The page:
She has been a fixture in the Utah State Legislature for the past 22 years.
But as a Jewish Democrat female, Patrice Arent is way outnumbered, compared to her predominantly Latter-day Saint male Republican counterparts.
Since 1996 Arent has served in both the Utah Senate and House and is a champion of clean air, education funding and medical marijuana.
Bob Evans sat down with Arent and asked her three questions:
- The Church of Jesus Christ of Latter-day Saints came out against Proposition 2, the medical marijuana initiative that came forward. And yet, it passed. I don't think I've ever seen that happen before, where the Church comes out and says, "Don't vote for this," and it passed. Are we seeing a situation where the Church's influence, politically, in Utah is starting to diminish?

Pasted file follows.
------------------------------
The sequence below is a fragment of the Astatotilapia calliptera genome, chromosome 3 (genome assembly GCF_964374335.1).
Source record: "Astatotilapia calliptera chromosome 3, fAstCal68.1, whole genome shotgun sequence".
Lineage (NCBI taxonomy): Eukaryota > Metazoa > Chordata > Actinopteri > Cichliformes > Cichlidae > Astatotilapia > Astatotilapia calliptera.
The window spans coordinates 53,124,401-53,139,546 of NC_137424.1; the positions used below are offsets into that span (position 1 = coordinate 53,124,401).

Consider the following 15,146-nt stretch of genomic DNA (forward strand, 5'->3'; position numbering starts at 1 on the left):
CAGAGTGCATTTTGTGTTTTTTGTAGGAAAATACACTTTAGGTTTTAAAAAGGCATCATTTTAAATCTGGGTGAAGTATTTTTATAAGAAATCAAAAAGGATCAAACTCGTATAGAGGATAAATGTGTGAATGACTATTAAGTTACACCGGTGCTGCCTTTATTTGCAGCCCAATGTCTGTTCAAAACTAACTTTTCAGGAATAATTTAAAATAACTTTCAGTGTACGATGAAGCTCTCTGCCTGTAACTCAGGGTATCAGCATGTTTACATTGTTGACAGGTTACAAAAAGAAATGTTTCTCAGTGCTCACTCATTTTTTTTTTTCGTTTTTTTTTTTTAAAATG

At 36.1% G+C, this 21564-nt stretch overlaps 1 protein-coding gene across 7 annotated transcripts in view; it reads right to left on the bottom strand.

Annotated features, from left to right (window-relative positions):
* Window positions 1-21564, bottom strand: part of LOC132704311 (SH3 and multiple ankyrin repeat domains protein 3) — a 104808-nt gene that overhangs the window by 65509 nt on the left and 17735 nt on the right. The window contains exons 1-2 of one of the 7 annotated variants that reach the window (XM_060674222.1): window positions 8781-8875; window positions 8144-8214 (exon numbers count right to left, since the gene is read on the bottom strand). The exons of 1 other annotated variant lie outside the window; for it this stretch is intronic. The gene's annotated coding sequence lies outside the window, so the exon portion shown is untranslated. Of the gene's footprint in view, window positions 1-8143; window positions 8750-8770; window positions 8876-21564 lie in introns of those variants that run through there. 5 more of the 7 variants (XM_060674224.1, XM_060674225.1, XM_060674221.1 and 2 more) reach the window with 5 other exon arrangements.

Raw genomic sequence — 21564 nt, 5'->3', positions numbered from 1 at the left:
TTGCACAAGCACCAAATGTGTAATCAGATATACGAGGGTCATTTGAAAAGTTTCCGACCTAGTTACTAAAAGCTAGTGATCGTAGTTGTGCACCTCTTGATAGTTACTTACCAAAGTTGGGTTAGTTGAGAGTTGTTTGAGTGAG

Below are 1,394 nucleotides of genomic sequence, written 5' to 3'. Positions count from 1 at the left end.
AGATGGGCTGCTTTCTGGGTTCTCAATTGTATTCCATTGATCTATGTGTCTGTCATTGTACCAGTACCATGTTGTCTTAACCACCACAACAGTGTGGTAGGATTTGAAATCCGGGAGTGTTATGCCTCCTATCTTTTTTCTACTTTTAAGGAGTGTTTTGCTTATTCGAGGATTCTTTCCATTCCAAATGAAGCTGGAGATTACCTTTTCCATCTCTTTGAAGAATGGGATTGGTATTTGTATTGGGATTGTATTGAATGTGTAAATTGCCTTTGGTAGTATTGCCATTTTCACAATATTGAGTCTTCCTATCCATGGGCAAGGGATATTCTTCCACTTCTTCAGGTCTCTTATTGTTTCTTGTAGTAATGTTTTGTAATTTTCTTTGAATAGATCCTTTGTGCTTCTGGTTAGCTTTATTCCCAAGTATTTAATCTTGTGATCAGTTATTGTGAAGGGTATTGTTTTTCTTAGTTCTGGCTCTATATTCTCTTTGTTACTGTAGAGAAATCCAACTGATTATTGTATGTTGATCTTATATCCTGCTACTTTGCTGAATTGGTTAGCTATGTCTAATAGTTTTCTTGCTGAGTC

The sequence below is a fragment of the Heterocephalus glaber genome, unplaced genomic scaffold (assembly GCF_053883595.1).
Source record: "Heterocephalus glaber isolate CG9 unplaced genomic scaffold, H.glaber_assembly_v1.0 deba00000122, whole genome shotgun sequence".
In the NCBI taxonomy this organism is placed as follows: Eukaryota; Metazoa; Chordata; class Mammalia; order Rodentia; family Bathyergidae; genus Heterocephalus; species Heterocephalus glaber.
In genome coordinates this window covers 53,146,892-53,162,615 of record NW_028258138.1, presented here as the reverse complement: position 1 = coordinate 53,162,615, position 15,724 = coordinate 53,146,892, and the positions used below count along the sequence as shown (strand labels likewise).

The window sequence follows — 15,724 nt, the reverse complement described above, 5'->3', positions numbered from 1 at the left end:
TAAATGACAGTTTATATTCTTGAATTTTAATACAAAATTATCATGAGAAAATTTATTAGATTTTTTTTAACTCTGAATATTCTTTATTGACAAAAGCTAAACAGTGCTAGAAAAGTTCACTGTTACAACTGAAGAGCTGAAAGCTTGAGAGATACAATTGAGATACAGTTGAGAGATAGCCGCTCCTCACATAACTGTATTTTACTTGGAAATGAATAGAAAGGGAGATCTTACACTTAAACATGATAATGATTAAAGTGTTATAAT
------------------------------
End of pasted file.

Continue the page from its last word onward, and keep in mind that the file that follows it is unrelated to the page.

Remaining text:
- When you look at the three initiatives that were on the ballot in the mid-term elections - the medical marijuana, the Medicaid expansion, and the redistricting commission, and see that they came from the electorate, what message does that send in regards to how the voters feel the legislature is doing?
- The Republicans in the Utah legislature are enjoying a super-majority. Right now, in the Senate, I believe it's 24 to 5. And in the House, it's 63 to 12. Why is there such an imbalance of power there politically; and what can be done to correct that?
Arent's full interview with Bob Evans can be seen below: